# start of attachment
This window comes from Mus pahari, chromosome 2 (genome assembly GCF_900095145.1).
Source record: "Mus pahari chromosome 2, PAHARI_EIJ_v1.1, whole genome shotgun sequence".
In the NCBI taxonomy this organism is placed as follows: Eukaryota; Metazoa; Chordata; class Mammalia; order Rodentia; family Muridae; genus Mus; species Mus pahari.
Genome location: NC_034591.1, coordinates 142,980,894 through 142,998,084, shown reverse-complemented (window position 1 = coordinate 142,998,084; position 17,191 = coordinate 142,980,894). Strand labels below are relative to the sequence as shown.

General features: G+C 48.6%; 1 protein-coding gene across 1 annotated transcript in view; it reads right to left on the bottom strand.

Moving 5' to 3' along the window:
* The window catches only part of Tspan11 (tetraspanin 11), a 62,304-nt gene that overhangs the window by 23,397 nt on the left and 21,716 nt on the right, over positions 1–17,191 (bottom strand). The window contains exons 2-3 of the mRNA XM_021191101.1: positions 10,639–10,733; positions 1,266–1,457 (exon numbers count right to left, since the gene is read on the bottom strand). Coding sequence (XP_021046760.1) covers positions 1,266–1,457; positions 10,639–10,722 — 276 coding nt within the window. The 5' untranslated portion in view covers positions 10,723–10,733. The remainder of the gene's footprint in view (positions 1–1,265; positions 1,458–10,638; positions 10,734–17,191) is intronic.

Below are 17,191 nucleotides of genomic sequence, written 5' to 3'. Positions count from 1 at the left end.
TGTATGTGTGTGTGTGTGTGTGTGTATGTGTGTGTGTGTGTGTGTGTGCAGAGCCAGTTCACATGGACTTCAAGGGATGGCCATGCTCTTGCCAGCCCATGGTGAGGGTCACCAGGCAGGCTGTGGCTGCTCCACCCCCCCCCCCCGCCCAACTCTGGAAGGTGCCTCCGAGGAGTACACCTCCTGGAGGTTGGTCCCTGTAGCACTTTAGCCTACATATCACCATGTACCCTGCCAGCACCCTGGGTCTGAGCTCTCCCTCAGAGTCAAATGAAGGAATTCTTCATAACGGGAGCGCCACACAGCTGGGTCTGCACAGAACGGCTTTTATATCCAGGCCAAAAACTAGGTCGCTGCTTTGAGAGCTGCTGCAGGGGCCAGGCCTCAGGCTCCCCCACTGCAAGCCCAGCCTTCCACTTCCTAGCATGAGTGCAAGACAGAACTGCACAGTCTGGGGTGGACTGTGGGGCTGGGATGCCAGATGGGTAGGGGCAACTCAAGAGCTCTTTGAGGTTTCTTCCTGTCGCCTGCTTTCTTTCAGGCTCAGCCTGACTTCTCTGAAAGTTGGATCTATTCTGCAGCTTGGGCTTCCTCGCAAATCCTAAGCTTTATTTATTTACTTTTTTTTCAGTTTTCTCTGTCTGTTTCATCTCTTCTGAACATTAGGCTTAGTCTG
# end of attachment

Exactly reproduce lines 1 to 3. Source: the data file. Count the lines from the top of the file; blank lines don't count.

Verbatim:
This window comes from Mus pahari, chromosome 2 (genome assembly GCF_900095145.1).
Source record: "Mus pahari chromosome 2, PAHARI_EIJ_v1.1, whole genome shotgun sequence".
In the NCBI taxonomy this organism is placed as follows: Eukaryota; Metazoa; Chordata; class Mammalia; order Rodentia; family Muridae; genus Mus; species Mus pahari.